State Farm Fire and Casualty Co. has agreed to pay the federal government $100 million for its potential role in settling flood insurance claims after Hurricane Katrina, settling a lawsuit that two whistleblowers filed against the company more than 16 years ago.
Parts of the deal became private in a whistle-blower lawsuit filed in 2006 by former reformers and sisters. Cori and Kerri Rigsby, who was living in Ocean Springs at the time. State Farm also agreed to deny the documents it provided to the sisters, saying they violated their employment contracts and violated other laws by obtaining company documents while working as freelancers.
The charges were dismissed with prejudice, meaning they cannot be refiled, by US District Court Judge Sul Ozerden in Gulfport.
State Farm and the Rigsbys released a statement accepting the settlement, saying, “The parties are pleased to settle this 16-year-old lawsuit.”
The Rigsbys had previously confirmed that State Farm had defrauded National Flood Insurance by billing them for the flooding of their Biloxi home that was listed as a hurricane. State Farm’s policy is supposed to cover wind damage. Insurance companies update their wind damage and flood claims coverage through the NFIP.
After the jury’s 2013 verdict, Ozerden ordered State Farm to pay $750,000, triple the amount State Farm falsely claimed was awarded to the flood program, and $2.9 million in attorney’s fees and expenses to the Rigsbys.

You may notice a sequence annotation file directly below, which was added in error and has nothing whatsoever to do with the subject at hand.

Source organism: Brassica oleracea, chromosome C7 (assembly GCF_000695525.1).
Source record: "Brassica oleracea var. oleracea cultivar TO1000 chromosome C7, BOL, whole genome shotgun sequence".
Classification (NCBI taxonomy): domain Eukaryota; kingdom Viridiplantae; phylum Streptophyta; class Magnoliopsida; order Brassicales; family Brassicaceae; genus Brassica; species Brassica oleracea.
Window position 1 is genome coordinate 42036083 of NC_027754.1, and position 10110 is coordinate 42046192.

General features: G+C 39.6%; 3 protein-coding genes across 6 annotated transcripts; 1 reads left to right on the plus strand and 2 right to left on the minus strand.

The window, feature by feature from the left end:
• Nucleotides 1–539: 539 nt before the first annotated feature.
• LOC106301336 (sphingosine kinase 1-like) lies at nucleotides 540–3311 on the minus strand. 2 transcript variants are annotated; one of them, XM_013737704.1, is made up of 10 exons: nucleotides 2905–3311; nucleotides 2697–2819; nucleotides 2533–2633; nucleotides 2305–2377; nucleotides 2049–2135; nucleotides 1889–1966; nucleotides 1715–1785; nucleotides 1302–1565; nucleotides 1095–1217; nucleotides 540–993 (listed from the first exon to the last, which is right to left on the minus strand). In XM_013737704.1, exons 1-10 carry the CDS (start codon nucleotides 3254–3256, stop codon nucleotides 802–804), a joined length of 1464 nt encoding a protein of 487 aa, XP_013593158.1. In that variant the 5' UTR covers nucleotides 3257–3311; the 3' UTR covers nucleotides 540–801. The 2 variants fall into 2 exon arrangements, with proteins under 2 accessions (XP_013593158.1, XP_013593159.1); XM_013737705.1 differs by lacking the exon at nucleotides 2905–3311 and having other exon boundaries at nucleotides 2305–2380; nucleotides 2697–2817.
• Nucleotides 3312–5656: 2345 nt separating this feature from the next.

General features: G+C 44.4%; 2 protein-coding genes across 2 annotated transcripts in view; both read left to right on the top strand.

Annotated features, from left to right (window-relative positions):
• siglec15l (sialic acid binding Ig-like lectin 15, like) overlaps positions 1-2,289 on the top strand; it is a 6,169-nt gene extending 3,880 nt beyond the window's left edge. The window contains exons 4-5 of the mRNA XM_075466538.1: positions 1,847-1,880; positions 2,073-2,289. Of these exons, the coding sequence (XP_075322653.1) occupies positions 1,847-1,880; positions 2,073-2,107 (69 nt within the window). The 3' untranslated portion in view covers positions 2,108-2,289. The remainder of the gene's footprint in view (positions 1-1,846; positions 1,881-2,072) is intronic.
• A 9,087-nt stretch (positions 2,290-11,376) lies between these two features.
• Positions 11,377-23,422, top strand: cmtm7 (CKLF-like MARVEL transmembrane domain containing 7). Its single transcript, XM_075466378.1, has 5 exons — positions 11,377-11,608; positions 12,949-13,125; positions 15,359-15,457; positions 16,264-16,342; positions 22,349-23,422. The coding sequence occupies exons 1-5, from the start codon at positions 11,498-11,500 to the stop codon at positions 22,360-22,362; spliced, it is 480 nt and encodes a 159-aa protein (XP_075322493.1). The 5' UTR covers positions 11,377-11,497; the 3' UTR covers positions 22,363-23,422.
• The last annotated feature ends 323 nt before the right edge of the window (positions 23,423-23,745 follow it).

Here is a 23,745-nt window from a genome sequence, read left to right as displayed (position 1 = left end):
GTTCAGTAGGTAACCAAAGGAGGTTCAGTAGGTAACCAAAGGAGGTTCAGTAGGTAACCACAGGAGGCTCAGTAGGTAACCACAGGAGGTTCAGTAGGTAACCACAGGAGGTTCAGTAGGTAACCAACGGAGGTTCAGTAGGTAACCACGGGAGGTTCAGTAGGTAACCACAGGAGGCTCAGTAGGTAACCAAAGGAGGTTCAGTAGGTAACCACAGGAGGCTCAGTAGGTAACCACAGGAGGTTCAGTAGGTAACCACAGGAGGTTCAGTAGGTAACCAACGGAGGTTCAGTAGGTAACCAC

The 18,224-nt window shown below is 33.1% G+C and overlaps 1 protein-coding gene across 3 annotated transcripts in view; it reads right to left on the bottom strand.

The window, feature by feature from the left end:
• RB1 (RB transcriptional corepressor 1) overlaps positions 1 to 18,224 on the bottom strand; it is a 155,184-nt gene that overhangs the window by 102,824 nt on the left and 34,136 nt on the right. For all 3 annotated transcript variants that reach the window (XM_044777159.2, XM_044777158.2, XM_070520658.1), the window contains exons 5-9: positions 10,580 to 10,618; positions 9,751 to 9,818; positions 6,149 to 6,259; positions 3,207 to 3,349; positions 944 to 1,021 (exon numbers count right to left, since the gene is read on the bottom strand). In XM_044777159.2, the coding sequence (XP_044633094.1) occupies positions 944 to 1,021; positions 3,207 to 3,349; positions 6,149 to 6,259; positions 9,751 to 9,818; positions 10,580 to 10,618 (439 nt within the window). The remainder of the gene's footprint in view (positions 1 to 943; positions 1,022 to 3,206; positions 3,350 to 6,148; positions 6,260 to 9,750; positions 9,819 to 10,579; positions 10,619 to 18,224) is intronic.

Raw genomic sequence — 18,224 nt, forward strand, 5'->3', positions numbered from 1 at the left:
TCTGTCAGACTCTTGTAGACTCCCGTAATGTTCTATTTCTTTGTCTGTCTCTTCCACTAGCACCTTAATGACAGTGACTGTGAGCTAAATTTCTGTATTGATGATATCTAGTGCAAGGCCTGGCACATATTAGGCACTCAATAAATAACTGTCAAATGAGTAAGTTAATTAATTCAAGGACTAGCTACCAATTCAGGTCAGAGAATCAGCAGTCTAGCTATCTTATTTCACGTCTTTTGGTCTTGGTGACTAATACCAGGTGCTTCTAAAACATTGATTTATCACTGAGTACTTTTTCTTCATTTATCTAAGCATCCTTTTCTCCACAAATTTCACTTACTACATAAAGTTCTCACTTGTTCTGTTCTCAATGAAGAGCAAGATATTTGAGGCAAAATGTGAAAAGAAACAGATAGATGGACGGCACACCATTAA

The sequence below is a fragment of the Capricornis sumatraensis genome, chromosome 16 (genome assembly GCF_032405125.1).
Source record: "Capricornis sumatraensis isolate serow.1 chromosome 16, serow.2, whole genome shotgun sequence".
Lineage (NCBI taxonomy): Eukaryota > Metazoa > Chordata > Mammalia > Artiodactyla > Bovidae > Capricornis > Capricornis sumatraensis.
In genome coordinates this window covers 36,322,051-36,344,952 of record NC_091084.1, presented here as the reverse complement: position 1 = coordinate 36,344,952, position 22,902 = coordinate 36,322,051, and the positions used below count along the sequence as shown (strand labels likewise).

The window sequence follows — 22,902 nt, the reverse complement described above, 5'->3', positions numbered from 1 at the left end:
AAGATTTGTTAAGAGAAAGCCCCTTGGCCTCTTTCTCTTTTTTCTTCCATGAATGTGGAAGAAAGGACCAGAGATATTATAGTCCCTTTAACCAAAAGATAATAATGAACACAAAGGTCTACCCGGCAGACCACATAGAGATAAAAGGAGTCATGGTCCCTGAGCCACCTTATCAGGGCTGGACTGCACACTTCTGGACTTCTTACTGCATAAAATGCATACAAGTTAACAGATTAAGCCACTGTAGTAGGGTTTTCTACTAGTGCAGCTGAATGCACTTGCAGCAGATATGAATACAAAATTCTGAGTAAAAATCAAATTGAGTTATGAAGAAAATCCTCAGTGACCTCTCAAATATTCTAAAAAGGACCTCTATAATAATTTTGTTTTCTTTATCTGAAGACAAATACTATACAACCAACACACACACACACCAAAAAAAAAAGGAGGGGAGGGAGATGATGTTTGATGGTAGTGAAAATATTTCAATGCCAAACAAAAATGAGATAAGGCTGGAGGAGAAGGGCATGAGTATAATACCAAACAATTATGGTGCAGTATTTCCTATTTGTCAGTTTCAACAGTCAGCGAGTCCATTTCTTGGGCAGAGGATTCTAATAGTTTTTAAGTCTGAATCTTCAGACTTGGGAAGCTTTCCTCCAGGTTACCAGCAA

Winning one fraud case opened the door for the Rigsbys to see thousands of other victims of State Farm fraud after Hurricane Katrina. The settlement means that State Farm will reimburse the federal government, not policyholders, for any debt the insurer would have incurred in handling other flood insurance claims.
Federal whistleblower law entitles the Rigsbys to 25% to 30% of the money they paid because they had independent knowledge of State Farm’s actions and pursued the case without federal government intervention. If the federal government had decided to intervene in the case, the Rigsbys’ recovery would have been only 15% to 25% of the cost of the case.
The payout goes to the federal government, not law enforcement, because the potential fraud was against the National Insurance Program.
The Rigsbys were represented by August Matteis of Weisbrod Matteis & Copley, based in Washington, and Maison Heidelberg of Heidelberg Patterson Welch Wright in Jackson.
This article was originally published August 24, 2022 11:50 AM.